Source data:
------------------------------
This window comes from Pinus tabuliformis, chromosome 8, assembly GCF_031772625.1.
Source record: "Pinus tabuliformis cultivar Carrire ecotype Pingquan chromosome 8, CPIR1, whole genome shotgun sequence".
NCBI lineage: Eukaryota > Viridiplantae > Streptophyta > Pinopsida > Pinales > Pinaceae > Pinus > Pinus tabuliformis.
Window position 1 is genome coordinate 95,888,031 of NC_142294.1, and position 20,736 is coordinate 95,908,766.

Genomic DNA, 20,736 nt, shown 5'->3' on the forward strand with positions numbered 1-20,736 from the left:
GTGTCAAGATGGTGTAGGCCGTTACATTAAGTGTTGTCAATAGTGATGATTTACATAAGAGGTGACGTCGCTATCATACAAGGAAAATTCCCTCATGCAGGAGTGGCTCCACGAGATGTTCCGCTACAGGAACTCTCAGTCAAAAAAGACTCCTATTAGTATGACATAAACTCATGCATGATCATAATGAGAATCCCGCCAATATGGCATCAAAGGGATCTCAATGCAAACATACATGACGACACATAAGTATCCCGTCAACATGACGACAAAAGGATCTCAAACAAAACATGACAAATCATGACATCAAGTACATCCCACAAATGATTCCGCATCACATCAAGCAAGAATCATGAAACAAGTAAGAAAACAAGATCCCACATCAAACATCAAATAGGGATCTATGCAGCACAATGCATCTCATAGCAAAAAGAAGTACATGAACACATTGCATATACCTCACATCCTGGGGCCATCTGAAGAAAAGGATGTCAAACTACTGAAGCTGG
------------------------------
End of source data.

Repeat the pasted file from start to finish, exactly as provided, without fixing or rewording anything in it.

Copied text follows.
This window comes from Pinus tabuliformis, chromosome 8, assembly GCF_031772625.1.
Source record: "Pinus tabuliformis cultivar Carrire ecotype Pingquan chromosome 8, CPIR1, whole genome shotgun sequence".
NCBI lineage: Eukaryota > Viridiplantae > Streptophyta > Pinopsida > Pinales > Pinaceae > Pinus > Pinus tabuliformis.
Window position 1 is genome coordinate 95,888,031 of NC_142294.1, and position 20,736 is coordinate 95,908,766.

Genomic DNA, 20,736 nt, shown 5'->3' on the forward strand with positions numbered 1-20,736 from the left:
GTGTCAAGATGGTGTAGGCCGTTACATTAAGTGTTGTCAATAGTGATGATTTACATAAGAGGTGACGTCGCTATCATACAAGGAAAATTCCCTCATGCAGGAGTGGCTCCACGAGATGTTCCGCTACAGGAACTCTCAGTCAAAAAAGACTCCTATTAGTATGACATAAACTCATGCATGATCATAATGAGAATCCCGCCAATATGGCATCAAAGGGATCTCAATGCAAACATACATGACGACACATAAGTATCCCGTCAACATGACGACAAAAGGATCTCAAACAAAACATGACAAATCATGACATCAAGTACATCCCACAAATGATTCCGCATCACATCAAGCAAGAATCATGAAACAAGTAAGAAAACAAGATCCCACATCAAACATCAAATAGGGATCTATGCAGCACAATGCATCTCATAGCAAAAAGAAGTACATGAACACATTGCATATACCTCACATCCTGGGGCCATCTGAAGAAAAGGATGTCAAACTACTGAAGCTGG